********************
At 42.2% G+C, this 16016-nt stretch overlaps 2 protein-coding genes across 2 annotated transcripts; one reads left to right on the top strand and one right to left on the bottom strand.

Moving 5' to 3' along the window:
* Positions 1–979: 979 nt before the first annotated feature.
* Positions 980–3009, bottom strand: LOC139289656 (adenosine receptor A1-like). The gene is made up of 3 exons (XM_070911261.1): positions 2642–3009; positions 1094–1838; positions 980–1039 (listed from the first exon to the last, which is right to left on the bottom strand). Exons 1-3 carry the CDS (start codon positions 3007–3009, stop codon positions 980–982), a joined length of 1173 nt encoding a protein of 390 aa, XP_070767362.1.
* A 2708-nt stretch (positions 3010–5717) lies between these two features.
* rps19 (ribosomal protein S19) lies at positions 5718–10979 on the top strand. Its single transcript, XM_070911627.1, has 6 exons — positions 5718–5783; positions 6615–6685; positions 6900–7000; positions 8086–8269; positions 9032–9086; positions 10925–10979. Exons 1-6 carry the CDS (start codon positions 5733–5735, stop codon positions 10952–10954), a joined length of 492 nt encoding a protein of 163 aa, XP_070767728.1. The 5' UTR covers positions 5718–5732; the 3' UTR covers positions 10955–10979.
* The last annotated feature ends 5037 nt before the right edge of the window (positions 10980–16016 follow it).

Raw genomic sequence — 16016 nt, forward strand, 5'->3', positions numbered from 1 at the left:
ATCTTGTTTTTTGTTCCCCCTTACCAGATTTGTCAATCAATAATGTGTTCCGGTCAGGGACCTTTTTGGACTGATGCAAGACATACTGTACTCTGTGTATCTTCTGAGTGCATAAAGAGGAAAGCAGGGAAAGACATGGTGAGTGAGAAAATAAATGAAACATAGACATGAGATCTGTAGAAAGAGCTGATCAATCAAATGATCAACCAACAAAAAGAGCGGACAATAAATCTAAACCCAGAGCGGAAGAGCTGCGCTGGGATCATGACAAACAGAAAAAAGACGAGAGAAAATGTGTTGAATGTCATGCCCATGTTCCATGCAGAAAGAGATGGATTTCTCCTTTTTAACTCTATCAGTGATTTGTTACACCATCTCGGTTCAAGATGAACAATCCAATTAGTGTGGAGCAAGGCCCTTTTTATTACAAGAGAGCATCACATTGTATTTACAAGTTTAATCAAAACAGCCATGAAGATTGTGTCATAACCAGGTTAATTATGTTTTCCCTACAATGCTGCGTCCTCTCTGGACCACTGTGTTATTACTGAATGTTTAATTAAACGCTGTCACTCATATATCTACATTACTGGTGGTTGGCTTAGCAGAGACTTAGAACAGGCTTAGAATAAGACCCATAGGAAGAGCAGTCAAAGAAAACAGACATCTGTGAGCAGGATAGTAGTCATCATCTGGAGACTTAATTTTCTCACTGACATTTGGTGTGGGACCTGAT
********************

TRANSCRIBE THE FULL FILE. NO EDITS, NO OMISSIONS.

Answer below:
At 42.2% G+C, this 16016-nt stretch overlaps 2 protein-coding genes across 2 annotated transcripts; one reads left to right on the top strand and one right to left on the bottom strand.

Moving 5' to 3' along the window:
* Positions 1–979: 979 nt before the first annotated feature.
* Positions 980–3009, bottom strand: LOC139289656 (adenosine receptor A1-like). The gene is made up of 3 exons (XM_070911261.1): positions 2642–3009; positions 1094–1838; positions 980–1039 (listed from the first exon to the last, which is right to left on the bottom strand). Exons 1-3 carry the CDS (start codon positions 3007–3009, stop codon positions 980–982), a joined length of 1173 nt encoding a protein of 390 aa, XP_070767362.1.
* A 2708-nt stretch (positions 3010–5717) lies between these two features.
* rps19 (ribosomal protein S19) lies at positions 5718–10979 on the top strand. Its single transcript, XM_070911627.1, has 6 exons — positions 5718–5783; positions 6615–6685; positions 6900–7000; positions 8086–8269; positions 9032–9086; positions 10925–10979. Exons 1-6 carry the CDS (start codon positions 5733–5735, stop codon positions 10952–10954), a joined length of 492 nt encoding a protein of 163 aa, XP_070767728.1. The 5' UTR covers positions 5718–5732; the 3' UTR covers positions 10955–10979.
* The last annotated feature ends 5037 nt before the right edge of the window (positions 10980–16016 follow it).

Raw genomic sequence — 16016 nt, forward strand, 5'->3', positions numbered from 1 at the left:
ATCTTGTTTTTTGTTCCCCCTTACCAGATTTGTCAATCAATAATGTGTTCCGGTCAGGGACCTTTTTGGACTGATGCAAGACATACTGTACTCTGTGTATCTTCTGAGTGCATAAAGAGGAAAGCAGGGAAAGACATGGTGAGTGAGAAAATAAATGAAACATAGACATGAGATCTGTAGAAAGAGCTGATCAATCAAATGATCAACCAACAAAAAGAGCGGACAATAAATCTAAACCCAGAGCGGAAGAGCTGCGCTGGGATCATGACAAACAGAAAAAAGACGAGAGAAAATGTGTTGAATGTCATGCCCATGTTCCATGCAGAAAGAGATGGATTTCTCCTTTTTAACTCTATCAGTGATTTGTTACACCATCTCGGTTCAAGATGAACAATCCAATTAGTGTGGAGCAAGGCCCTTTTTATTACAAGAGAGCATCACATTGTATTTACAAGTTTAATCAAAACAGCCATGAAGATTGTGTCATAACCAGGTTAATTATGTTTTCCCTACAATGCTGCGTCCTCTCTGGACCACTGTGTTATTACTGAATGTTTAATTAAACGCTGTCACTCATATATCTACATTACTGGTGGTTGGCTTAGCAGAGACTTAGAACAGGCTTAGAATAAGACCCATAGGAAGAGCAGTCAAAGAAAACAGACATCTGTGAGCAGGATAGTAGTCATCATCTGGAGACTTAATTTTCTCACTGACATTTGGTGTGGGACCTGAT